Because of this i was forced to either order a replacement off ebay from a UK seller or wait 3-4 weeks for reasonably placed replacement from China. In the end i decided to look through the kit i already had. This let to a bit of testing with different batteries but in the end i went with a pre-built DIY 18650 enclosure. In the end this worked well however i did have one issue along the way. Again this was down to my stupidity of shorting the batteries but in my defense the enclosure was extremely badly labelled and even a friend of mine who has forgotten more about electronics than i'll ever know said he would have done exactly the same!
See the picture of said device on fire in my garden and the resulting devastation. Despite this i put two 18650 cell's into the second of these i'd purchased and all was good this time. I've tested it pretty extensively and it's worked really well. I pop the lid when i need to charge and plug in a micro USB connection then close it back up once done.
Step 6: Arduino Connections and Code
I wired the power into Raw which left VCC free for the encoder. The Neopixel power was wired directly into the switch connection. I used a small chocbox connector for hooking up the power to the power bank. If people would like these connections in more detail i can supply them. When compiling and uploading you will need version 1.0.6 of the arduino IDE
- DataPin = 12
- RedPin = 4
- GreenPin = 5
- BluePin = 6
- YellowPin = 7
- WhitePin = 8
- BlackPin = 9
- EncoderPinOne = 2
- EncoderPinTwo = 3
- EncoderPinThree = Not Connected (This is used for the switch on it)
- EncoderPinFour = VCC
- EncoderPinFive = Ground
I only used half of my LED strip so needed to change the code to take account of only 15 LED's. Also i upped the brightness as i wanted it as bright as possible so it could be used in daylight also. The code changes are below.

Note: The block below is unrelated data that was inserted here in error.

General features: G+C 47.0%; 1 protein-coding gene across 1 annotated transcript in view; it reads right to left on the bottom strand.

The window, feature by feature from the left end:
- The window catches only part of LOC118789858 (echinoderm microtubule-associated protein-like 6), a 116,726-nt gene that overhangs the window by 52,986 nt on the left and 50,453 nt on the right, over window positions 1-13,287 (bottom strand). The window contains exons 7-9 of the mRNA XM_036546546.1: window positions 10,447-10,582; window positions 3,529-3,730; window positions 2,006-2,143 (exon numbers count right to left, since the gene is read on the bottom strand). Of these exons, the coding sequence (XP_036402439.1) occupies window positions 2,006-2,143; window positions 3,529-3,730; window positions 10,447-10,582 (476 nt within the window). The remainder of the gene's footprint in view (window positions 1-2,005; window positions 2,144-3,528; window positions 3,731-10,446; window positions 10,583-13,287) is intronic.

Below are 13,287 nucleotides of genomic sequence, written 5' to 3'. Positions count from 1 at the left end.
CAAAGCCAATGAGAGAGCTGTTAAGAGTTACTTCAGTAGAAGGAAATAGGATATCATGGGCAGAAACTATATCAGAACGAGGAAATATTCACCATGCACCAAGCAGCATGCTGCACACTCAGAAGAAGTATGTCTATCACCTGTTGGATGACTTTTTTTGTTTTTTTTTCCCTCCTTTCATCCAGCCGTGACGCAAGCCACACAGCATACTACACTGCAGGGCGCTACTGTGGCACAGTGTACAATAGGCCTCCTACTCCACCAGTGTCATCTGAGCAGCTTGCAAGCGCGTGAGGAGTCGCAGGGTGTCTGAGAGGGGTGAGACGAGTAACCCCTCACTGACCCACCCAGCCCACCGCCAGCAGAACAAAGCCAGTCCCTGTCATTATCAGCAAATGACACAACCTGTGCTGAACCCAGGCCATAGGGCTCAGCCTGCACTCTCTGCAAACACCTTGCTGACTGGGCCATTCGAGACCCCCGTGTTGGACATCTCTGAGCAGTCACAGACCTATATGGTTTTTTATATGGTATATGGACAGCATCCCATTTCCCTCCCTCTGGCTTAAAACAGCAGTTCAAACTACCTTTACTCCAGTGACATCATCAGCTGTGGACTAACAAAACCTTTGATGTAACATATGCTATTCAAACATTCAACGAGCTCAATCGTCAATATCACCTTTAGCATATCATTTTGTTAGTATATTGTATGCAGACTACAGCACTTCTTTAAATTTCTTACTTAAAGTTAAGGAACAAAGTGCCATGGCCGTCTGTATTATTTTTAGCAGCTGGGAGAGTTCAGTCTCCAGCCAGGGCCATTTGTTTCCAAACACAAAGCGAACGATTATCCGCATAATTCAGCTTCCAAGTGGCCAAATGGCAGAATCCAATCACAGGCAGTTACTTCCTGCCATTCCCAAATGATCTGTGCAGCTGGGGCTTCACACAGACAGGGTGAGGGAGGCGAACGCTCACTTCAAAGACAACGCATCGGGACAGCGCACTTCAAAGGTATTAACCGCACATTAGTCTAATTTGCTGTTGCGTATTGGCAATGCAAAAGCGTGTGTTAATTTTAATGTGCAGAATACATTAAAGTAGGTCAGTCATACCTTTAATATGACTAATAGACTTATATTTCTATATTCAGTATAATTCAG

const unsigned int nLEDs = 15; // number of LED's in the strip
const unsigned int maxPower = 1023; // maximum brightness of LEDs
Step 7: Final Steps and Conclusions
The project worked really well and the twins like it and will get more out of it as they learn cause and effect more as they get older. It's also got the flexibility so that i can update it as they get older with different patterns and maybe even a game as i can light the buttons also.
The arcade switches i purchased have 12v LED's so i'll need a step up converter if i wish to illuminate these which is a big shame so I've held off doing that for now. I'm building one for my sister and have went for 5v led based buttons which shall make things much simpler.
My biggest take away however though was how careful you need to be around 18650 cells. I am always respectful of electronics but you have to pay attention to the way it's wired and not rely on labeling or how you think it should be wired or would be say with AA batteries.
Step 8: Parts List
Bar the tupperware box which was bought at a local supermarket everything was purchased from ebay, I've included links to the ones i used below. One thing i've learned in getting into hobby electronics is that it's usually just as cheap to purchase 5 or 10 of something as it is for 1 so i've started to do that of late so have lots of spares for other projects.